“The HBCU’s (Historically Black Colleges and Universities) in this nation enrollments are going down, and that should not be,” Stewart said. “There was a time, I know in the case of my husband for an example, if it were not for the people in the community making the church the school, they wouldn’t have had a school. But just about everybody from his class is still living. They are either doctorates or lawyers or practicing in some way in a business to survive because they were taught by the community.”

Award-winning actress and educator Dr. Tommie "Tonea" Stewart delivers the keynote address Tuesday, Feb. 25, 2020 at the Black History Month Convocation at Jarvis Christian College. (Arthur Clayborn/KLTV Photojournalist)
Award-winning actress and educator Dr. Tommie "Tonea" Stewart delivers the keynote address Tuesday, Feb. 25, 2020 at the Black History Month Convocation at Jarvis Christian College. (Arthur Clayborn/KLTV Photojournalist)

Stewart believes there are lots of opportunities for shaping young people and growing a community, but she said it takes people reaching out to help and share the wisdom they’ve picked up along the way.

“Sometimes it seems like today, those of us feel like we’ve made it, we turn our heads and go the other way and want to go on the east side of town or go on the north side of town and leave the south side and the west side to fall apart,” she said. “We really should stop that. That is an insult to our ancestors.”"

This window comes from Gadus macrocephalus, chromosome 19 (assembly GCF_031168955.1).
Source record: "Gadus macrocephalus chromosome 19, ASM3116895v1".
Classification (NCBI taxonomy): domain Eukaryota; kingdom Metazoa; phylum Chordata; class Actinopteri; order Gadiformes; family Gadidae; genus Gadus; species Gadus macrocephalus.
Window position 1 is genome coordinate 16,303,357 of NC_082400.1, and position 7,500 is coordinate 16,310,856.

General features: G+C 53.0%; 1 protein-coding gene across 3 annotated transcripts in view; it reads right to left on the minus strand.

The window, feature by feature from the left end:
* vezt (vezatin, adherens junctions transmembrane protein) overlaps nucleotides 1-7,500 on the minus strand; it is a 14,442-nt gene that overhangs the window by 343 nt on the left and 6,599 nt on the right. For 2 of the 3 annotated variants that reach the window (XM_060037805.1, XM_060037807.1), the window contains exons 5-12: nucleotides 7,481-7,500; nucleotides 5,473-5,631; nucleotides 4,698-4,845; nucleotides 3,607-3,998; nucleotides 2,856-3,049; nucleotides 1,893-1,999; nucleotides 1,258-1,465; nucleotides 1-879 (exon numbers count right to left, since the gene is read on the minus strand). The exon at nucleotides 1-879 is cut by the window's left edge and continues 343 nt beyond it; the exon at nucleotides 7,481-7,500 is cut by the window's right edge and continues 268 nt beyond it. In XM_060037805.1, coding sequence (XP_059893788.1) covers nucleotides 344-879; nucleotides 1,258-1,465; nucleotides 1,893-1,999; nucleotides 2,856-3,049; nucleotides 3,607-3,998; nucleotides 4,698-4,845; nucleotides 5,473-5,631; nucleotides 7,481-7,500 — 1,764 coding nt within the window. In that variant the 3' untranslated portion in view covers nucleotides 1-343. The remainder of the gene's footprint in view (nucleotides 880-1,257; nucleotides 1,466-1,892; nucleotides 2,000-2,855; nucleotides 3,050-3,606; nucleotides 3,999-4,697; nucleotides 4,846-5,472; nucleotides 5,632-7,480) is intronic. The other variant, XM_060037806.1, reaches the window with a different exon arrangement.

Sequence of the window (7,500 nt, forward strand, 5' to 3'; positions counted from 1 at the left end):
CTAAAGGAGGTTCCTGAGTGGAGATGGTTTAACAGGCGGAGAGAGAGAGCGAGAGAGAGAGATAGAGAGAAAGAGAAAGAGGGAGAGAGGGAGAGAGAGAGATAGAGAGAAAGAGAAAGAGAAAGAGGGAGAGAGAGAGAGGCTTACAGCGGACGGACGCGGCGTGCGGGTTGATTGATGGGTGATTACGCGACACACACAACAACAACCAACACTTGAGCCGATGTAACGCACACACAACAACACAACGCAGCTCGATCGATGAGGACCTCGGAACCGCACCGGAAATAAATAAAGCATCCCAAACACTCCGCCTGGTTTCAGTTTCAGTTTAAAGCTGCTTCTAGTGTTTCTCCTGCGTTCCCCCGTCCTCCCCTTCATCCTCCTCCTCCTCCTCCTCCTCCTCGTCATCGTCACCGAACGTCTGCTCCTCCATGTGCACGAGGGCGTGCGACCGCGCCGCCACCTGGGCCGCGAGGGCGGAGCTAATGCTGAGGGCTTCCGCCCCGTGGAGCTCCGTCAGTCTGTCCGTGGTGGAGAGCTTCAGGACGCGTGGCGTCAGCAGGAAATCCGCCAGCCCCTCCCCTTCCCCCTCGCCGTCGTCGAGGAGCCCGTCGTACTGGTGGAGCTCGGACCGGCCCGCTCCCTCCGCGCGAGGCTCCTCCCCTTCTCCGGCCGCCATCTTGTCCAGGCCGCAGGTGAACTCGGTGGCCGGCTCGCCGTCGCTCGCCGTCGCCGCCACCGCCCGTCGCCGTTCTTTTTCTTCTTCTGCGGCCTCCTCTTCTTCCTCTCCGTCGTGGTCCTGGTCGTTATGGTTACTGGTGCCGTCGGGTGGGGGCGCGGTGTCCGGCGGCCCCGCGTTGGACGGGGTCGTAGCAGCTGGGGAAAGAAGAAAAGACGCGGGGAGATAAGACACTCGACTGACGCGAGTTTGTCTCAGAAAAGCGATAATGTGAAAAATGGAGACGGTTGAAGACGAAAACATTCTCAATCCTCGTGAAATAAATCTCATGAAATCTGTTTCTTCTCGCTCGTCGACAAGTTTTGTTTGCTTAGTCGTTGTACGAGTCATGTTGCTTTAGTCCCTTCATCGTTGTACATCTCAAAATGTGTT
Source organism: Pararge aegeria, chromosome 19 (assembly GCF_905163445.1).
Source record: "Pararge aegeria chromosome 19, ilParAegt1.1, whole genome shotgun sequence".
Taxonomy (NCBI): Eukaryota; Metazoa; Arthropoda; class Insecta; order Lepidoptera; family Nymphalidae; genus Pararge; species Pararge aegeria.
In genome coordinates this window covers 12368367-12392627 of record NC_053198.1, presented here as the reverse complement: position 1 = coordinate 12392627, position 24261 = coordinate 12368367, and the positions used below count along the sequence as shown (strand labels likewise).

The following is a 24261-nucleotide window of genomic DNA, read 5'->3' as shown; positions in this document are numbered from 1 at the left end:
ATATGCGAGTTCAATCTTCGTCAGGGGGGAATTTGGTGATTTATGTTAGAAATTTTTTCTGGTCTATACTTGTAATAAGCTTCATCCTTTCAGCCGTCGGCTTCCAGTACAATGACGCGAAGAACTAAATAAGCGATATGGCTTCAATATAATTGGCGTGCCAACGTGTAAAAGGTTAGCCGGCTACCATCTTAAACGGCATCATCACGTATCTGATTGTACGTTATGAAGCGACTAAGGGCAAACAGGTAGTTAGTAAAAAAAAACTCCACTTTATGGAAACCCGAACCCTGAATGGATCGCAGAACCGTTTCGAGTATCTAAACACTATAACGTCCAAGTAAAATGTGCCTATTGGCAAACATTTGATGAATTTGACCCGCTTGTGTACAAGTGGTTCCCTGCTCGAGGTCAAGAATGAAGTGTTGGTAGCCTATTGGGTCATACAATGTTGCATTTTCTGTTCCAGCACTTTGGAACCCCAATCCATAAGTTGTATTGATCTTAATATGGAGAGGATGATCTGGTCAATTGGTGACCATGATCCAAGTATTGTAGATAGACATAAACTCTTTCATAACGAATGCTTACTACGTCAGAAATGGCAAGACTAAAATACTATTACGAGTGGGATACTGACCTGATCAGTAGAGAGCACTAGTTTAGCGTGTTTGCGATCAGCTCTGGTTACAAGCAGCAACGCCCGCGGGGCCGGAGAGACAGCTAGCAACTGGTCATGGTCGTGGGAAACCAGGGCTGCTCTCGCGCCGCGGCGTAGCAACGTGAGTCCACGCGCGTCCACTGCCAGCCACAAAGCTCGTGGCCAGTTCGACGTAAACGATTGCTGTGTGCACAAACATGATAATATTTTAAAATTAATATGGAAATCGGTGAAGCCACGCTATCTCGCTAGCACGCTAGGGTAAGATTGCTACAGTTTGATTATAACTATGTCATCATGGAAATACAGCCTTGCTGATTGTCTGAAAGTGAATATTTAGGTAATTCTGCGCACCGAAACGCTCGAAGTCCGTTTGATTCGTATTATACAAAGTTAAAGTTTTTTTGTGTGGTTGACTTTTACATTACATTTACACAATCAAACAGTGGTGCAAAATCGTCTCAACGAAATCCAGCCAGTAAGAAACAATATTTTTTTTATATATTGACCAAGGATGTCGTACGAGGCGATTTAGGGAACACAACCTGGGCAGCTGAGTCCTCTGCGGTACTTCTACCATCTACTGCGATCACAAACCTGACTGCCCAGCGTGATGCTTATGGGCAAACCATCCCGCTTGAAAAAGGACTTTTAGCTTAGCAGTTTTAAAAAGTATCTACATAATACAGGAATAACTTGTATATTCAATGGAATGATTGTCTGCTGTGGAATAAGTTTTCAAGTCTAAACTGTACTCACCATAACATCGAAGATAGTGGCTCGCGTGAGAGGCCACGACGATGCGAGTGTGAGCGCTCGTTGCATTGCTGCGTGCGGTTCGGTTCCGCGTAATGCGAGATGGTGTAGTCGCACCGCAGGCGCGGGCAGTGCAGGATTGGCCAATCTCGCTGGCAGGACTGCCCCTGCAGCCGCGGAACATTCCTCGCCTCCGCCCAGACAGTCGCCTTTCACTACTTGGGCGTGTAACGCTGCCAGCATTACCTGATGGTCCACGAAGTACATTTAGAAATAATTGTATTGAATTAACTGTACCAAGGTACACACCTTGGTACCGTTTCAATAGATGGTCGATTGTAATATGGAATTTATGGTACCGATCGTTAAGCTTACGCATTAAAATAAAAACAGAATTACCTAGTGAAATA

Stewart’s acting career started in 1969. Since then, she’s directed more than 40 plays as well as directed major museum exhibitions such as the Rosa Parks Museum, African American Museum of Philadelphia, Pennsylvania and The International Civil Rights Museum in Greensboro, N.C.

She’s performed in Canada, Mexico, South Korea, Scotland, Turkey, and throughout the United States, including Carnegie Hall and the Kennedy Center.

Her screen and television credits include, “A Time To Kill”, “Mississippi Burning,” “Invasion of the Body Snatchers III,” “Walker, Texas Ranger,” “Memphis Beat," “Matlock," “In The Heat of the Night,” “I Know Why the Caged Bird Sings," “ER” and “Touched by an Angel.”

“I think “In the Heat of the Night" did a massive job, an excellent job of giving us some real reality situations and how those situations could be resolved," Stewart said.

Stewart earned an NAACP Image Award nomination for her role in the film adaptation of John Grisham’s “A Time to Kill” and a New York World Festival Gold Medal Award for the narration of Public Radio International’s series “Remembering Slavery.”

And Stewart believes remembering and passing along historical accounts need to happen more often.

“Sometimes it feels like we’re ashamed to go back and tell the stories, and we really need to do that. It’s not necessarily the fault of our young people. They don’t even know what to look for because we’re not showing them, we’re not telling them,” Stewart said. “We’re only showing them material things — cars, jewelry — things that symbolize power. Power is not what it takes to survive. What is takes to survive is education.”
Tommie "Tonea" Stewart, award-winning actress and educator

“Sometimes it feels like we’re ashamed to go back and tell the stories, and we really need to do that. It’s not necessarily the fault of our young people. They don’t even know what to look for because we’re not showing them, we’re not telling them,” Stewart said. “We’re only showing them material things — cars, jewelry — things that symbolize power. Power is not what it takes to survive. What is takes to survive is education.”